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Bring elder abuse to the forefront

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POSTED: June 17, 2014 2:00 p.m.

Each year, an estimated 5 million older persons are abused, neglected and exploited.
In addition, elders throughout the United States lose an estimated $2.6 billion or more annually due to elder financial abuse and exploitation — funds that could have been used to pay for basic needs such as housing, food and medical care.
Unfortunately, no one is immune to abuse, neglect and exploitation. It occurs in every demographic and can happen to anyone — a family member, a neighbor, even you. Yet it is estimated that only about 1 in 5 of those crimes are ever discovered.
World Elder Abuse Awareness Day (WEAAD) was launched June 15, 2006, by the International Network for the Prevention of Elder Abuse and the World Health Organization at the United Nations. The purpose of WEAAD is to provide an opportunity for communities around the world to promote a better understanding of abuse and neglect of older persons by raising awareness of the cultural, social, economic and demographic processes affecting elder abuse and neglect.
How can you be involved? Each year on or around June 15, communities and municipalities around the world plan activities and programs to recognize WEAAD. It is an excellent opportunity to share information about abuse, neglect and exploitation in later life.
This year, WEAAD happens to fall on Father’s Day. If your father is elderly and lives a few hours away, as mine did before he went onto glory, and you are planning to visit him on this special day, spend some extra time with him and note everything that goes on in a day’s time. Make sure he has a good network of friends and family to support his needs and concerns.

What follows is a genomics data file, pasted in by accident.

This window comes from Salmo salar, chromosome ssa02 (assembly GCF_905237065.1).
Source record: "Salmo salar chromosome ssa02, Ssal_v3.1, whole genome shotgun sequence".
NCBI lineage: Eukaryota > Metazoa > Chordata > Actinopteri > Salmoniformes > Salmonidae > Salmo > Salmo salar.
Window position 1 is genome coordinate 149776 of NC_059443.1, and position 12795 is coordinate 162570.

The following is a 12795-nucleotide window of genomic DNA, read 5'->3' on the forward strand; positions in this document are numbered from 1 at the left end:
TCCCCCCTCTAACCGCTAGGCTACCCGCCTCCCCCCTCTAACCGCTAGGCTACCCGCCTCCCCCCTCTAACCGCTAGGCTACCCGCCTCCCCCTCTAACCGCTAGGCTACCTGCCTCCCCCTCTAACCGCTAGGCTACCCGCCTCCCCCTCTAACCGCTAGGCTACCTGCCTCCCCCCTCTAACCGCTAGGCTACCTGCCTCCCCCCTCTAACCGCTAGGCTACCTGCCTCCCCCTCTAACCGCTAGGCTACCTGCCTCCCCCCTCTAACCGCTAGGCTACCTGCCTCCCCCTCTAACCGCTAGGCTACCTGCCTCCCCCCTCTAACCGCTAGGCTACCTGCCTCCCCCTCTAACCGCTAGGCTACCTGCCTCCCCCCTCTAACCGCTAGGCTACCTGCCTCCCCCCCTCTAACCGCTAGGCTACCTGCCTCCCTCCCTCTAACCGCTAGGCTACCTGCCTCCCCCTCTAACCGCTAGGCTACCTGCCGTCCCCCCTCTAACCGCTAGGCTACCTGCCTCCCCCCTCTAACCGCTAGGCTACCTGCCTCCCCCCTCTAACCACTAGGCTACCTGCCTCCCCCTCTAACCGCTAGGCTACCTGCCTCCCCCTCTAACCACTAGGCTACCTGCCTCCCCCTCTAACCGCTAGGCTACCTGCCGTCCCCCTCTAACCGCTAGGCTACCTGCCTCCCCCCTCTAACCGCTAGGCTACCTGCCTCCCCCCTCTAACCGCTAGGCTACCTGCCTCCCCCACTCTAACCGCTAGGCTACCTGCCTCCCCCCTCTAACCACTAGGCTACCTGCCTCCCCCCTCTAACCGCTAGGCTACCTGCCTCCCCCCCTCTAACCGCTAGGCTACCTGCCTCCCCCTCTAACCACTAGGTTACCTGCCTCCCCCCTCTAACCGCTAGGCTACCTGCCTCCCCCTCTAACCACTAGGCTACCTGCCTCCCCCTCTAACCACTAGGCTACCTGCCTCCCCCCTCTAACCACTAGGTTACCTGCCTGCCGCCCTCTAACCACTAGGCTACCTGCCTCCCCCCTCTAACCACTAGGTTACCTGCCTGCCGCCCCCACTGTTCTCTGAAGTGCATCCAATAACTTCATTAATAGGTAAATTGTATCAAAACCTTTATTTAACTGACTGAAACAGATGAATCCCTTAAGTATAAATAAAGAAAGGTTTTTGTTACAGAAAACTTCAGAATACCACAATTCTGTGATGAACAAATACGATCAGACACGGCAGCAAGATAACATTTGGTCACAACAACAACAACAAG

A safe and secure environment, medical needs, meal preparation, fall prevention, money management and socialization are the six important areas to look at for any older parent or loved one that is living alone. Note his surroundings and observe his daily routine of activities. Just asking Dad how things are going will not be enough. You might get a simple answer, like “OK” or “I get along fine.” There usually is more information that needs to be heard. Ask penetrating questions when possible.
Be careful, however, and tread lightly as you probe into the daily-life habits of your older parent. Dad may think you are trying to get him to leave his house, or worse, move to a nursing home. It is the biggest fear of many older adults. Be supportive and let your father know you want only the “best” for him.
But be thorough in your observations as well. Older adults who live alone are targets for abuse and exploitation. I can’t tell you how many times I’ve heard the story about the repairman who skips out of town with money in hand before the work ever started.
Some years ago, one of my older friends wanted me to drive him to Walmart so he could wire money to his nephew because he had been in a car accident in Canada. With just a few probing questions and a little investigation, we discovered it was a scam.
The best thing anyone can do for an older loved one is to spend time with him or her. Time is a gift that is priceless. Happy Father’s Day.

Portions of this article came from the Administration for Community Living. Search www.ACL.gov for more information. DeLong is the executive director of The Suites at Station Exchange. Call him at 912-531-7867 or go to www.thesuitesatstationexchange.com.

 

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